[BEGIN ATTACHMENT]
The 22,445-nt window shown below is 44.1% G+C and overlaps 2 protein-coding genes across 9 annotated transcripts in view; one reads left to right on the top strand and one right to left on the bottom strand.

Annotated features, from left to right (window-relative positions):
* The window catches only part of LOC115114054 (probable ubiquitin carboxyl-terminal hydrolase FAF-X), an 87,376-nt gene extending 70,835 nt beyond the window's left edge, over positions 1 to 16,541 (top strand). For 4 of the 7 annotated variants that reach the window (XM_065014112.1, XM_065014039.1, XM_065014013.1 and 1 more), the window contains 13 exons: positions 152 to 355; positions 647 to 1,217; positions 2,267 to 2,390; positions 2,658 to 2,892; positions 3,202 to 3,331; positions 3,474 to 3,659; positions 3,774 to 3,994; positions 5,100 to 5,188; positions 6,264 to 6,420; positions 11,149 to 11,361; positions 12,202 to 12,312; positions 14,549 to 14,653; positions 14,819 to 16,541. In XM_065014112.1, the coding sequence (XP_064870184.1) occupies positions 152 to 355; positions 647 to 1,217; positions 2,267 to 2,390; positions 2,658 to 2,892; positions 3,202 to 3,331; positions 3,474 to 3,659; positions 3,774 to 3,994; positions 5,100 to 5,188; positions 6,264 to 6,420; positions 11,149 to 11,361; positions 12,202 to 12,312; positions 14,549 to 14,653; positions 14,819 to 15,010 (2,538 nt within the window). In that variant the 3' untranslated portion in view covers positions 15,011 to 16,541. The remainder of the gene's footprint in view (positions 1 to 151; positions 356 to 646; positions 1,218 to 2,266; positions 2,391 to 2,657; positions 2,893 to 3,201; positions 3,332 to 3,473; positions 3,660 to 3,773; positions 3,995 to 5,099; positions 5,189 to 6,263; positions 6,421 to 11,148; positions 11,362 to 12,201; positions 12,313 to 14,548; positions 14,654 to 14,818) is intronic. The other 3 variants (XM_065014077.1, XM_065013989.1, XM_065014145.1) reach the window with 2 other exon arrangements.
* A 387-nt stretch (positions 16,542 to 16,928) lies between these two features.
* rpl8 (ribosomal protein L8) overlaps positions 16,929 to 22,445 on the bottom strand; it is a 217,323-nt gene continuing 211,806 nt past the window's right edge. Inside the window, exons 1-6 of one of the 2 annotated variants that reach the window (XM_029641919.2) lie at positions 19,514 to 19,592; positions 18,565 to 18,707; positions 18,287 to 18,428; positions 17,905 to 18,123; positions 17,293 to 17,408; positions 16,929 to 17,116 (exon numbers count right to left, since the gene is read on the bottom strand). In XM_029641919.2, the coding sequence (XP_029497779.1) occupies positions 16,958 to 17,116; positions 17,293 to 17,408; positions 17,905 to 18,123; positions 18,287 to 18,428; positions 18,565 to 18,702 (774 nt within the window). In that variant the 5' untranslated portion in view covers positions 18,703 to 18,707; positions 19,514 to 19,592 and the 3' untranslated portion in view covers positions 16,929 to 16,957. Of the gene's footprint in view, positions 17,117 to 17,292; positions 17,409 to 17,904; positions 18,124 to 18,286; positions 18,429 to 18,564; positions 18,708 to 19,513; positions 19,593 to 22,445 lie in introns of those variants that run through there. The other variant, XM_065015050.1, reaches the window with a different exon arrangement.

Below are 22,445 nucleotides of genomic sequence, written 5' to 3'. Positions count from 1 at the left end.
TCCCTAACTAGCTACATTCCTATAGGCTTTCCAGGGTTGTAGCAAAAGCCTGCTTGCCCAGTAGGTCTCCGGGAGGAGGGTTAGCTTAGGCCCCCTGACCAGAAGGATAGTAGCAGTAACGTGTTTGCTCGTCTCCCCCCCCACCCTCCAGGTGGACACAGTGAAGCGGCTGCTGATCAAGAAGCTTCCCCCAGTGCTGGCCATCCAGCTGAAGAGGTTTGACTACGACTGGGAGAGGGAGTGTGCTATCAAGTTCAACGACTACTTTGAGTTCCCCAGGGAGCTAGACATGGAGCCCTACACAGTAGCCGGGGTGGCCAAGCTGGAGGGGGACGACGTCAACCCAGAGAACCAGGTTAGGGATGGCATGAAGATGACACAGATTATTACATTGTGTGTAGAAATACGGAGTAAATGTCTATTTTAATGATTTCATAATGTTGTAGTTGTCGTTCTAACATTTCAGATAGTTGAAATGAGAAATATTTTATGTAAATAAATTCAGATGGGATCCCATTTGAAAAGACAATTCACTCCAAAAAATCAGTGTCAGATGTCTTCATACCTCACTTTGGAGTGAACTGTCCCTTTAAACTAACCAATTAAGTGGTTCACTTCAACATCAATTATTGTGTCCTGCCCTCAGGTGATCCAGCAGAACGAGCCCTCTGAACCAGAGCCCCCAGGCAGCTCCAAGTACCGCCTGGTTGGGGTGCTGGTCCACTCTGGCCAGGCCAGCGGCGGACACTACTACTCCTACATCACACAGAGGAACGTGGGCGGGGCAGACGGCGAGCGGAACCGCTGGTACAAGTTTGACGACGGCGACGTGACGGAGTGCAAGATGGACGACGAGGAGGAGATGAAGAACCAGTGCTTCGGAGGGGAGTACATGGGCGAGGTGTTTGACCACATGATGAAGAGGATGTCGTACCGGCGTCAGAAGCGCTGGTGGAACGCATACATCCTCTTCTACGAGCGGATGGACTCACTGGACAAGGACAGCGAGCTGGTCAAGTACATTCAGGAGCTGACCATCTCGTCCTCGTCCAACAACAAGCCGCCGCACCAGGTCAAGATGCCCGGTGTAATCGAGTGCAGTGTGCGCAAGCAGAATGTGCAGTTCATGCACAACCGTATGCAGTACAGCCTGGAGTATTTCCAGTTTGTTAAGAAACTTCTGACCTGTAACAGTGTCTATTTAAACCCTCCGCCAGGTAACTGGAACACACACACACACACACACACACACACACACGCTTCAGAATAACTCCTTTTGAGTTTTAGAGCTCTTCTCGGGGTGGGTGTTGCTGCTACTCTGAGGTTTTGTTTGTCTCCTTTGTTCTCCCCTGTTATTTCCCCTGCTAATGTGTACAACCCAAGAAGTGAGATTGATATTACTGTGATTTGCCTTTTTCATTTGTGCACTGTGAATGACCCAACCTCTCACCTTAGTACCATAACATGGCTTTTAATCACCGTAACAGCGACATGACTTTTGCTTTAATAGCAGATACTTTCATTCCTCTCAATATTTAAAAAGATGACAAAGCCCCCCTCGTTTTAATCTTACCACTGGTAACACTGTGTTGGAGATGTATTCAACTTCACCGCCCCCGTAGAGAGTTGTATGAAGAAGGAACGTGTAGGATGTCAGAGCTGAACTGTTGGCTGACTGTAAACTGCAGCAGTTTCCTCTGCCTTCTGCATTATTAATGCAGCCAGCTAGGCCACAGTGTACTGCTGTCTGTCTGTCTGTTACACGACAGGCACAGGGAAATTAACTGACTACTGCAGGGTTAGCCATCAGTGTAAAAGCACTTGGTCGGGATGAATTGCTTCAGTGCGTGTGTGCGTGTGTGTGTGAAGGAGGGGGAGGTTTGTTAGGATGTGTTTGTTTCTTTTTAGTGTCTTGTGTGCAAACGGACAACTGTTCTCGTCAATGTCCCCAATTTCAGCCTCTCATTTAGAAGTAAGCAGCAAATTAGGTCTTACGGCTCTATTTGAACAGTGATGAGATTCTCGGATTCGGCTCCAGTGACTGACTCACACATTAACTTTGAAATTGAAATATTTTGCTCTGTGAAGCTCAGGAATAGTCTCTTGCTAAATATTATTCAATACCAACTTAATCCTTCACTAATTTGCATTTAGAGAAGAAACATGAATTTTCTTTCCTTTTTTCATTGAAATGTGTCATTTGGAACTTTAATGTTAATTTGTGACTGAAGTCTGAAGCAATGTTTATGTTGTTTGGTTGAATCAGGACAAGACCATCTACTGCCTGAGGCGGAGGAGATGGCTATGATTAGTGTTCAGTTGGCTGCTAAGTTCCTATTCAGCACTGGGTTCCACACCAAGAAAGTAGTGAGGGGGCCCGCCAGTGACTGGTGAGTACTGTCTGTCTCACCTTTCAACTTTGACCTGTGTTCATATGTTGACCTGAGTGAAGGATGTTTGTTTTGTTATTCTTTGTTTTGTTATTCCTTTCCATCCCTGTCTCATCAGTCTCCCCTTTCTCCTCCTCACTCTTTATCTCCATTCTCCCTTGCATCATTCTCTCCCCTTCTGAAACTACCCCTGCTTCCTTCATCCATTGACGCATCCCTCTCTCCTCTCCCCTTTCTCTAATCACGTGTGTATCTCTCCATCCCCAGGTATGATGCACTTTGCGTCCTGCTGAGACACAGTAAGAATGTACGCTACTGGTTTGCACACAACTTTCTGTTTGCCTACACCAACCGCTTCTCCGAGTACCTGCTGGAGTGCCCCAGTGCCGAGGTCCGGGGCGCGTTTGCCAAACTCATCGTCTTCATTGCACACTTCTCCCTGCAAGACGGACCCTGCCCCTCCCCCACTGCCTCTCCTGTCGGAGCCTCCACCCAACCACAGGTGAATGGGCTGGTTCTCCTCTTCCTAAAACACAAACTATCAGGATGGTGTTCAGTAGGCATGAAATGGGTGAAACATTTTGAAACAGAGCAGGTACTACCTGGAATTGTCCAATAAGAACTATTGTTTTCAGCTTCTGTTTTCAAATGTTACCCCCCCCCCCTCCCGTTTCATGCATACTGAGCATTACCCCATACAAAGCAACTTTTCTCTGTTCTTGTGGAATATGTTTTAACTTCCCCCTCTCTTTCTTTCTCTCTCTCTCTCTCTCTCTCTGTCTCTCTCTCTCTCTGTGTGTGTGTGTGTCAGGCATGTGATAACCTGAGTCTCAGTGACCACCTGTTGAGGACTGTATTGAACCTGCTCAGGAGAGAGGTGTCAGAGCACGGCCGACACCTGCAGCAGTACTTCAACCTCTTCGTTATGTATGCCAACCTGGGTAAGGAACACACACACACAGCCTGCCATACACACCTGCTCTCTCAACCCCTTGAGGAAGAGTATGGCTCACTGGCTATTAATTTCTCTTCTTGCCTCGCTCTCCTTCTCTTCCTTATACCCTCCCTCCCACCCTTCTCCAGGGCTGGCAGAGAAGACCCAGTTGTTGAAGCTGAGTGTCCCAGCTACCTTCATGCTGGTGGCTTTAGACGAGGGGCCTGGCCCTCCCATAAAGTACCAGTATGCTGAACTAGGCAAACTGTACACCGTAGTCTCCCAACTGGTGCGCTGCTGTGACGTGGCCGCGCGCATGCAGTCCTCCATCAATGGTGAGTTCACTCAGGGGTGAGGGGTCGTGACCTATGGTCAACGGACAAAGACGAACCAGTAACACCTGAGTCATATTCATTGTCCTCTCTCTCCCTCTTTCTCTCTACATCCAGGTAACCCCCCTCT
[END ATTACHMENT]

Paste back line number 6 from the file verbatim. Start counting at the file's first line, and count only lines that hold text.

Below are 22,445 nucleotides of genomic sequence, written 5' to 3'. Positions count from 1 at the left end.